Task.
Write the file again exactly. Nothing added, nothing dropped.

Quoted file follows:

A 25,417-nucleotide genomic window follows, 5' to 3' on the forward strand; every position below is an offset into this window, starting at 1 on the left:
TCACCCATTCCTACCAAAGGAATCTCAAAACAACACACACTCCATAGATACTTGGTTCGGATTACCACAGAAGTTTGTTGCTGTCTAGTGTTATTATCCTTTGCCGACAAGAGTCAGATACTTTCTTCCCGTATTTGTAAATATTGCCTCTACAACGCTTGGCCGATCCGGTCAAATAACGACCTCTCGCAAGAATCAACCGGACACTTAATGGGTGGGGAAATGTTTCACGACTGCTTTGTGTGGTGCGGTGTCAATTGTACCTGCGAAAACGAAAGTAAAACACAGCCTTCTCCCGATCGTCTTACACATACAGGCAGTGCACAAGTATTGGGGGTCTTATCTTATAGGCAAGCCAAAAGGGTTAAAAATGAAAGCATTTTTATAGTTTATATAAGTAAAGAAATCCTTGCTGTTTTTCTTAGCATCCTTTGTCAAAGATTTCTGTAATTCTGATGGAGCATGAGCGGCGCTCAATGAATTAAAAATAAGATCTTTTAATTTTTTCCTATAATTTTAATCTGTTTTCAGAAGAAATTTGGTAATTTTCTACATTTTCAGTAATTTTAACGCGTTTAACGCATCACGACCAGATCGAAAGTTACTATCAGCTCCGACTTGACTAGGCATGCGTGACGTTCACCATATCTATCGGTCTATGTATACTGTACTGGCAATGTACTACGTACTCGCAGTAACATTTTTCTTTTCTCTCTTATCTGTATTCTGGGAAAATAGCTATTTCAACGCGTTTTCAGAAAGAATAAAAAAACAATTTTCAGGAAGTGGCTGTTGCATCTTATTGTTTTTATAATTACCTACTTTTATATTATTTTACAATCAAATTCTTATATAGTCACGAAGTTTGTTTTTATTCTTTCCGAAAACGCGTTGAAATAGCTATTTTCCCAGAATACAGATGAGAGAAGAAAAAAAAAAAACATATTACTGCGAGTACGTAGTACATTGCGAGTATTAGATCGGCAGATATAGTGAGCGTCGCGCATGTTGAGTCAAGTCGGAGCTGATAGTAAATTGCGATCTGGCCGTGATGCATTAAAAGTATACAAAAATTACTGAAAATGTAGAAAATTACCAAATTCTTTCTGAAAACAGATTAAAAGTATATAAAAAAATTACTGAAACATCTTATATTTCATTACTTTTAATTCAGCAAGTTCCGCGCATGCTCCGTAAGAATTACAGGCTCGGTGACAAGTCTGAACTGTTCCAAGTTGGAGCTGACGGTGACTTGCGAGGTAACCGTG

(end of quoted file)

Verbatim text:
A 25,417-nucleotide genomic window follows, 5' to 3' on the forward strand; every position below is an offset into this window, starting at 1 on the left:
TCACCCATTCCTACCAAAGGAATCTCAAAACAACACACACTCCATAGATACTTGGTTCGGATTACCACAGAAGTTTGTTGCTGTCTAGTGTTATTATCCTTTGCCGACAAGAGTCAGATACTTTCTTCCCGTATTTGTAAATATTGCCTCTACAACGCTTGGCCGATCCGGTCAAATAACGACCTCTCGCAAGAATCAACCGGACACTTAATGGGTGGGGAAATGTTTCACGACTGCTTTGTGTGGTGCGGTGTCAATTGTACCTGCGAAAACGAAAGTAAAACACAGCCTTCTCCCGATCGTCTTACACATACAGGCAGTGCACAAGTATTGGGGGTCTTATCTTATAGGCAAGCCAAAAGGGTTAAAAATGAAAGCATTTTTATAGTTTATATAAGTAAAGAAATCCTTGCTGTTTTTCTTAGCATCCTTTGTCAAAGATTTCTGTAATTCTGATGGAGCATGAGCGGCGCTCAATGAATTAAAAATAAGATCTTTTAATTTTTTCCTATAATTTTAATCTGTTTTCAGAAGAAATTTGGTAATTTTCTACATTTTCAGTAATTTTAACGCGTTTAACGCATCACGACCAGATCGAAAGTTACTATCAGCTCCGACTTGACTAGGCATGCGTGACGTTCACCATATCTATCGGTCTATGTATACTGTACTGGCAATGTACTACGTACTCGCAGTAACATTTTTCTTTTCTCTCTTATCTGTATTCTGGGAAAATAGCTATTTCAACGCGTTTTCAGAAAGAATAAAAAAACAATTTTCAGGAAGTGGCTGTTGCATCTTATTGTTTTTATAATTACCTACTTTTATATTATTTTACAATCAAATTCTTATATAGTCACGAAGTTTGTTTTTATTCTTTCCGAAAACGCGTTGAAATAGCTATTTTCCCAGAATACAGATGAGAGAAGAAAAAAAAAAAACATATTACTGCGAGTACGTAGTACATTGCGAGTATTAGATCGGCAGATATAGTGAGCGTCGCGCATGTTGAGTCAAGTCGGAGCTGATAGTAAATTGCGATCTGGCCGTGATGCATTAAAAGTATACAAAAATTACTGAAAATGTAGAAAATTACCAAATTCTTTCTGAAAACAGATTAAAAGTATATAAAAAAATTACTGAAACATCTTATATTTCATTACTTTTAATTCAGCAAGTTCCGCGCATGCTCCGTAAGAATTACAGGCTCGGTGACAAGTCTGAACTGTTCCAAGTTGGAGCTGACGGTGACTTGCGAGGTAACCGTG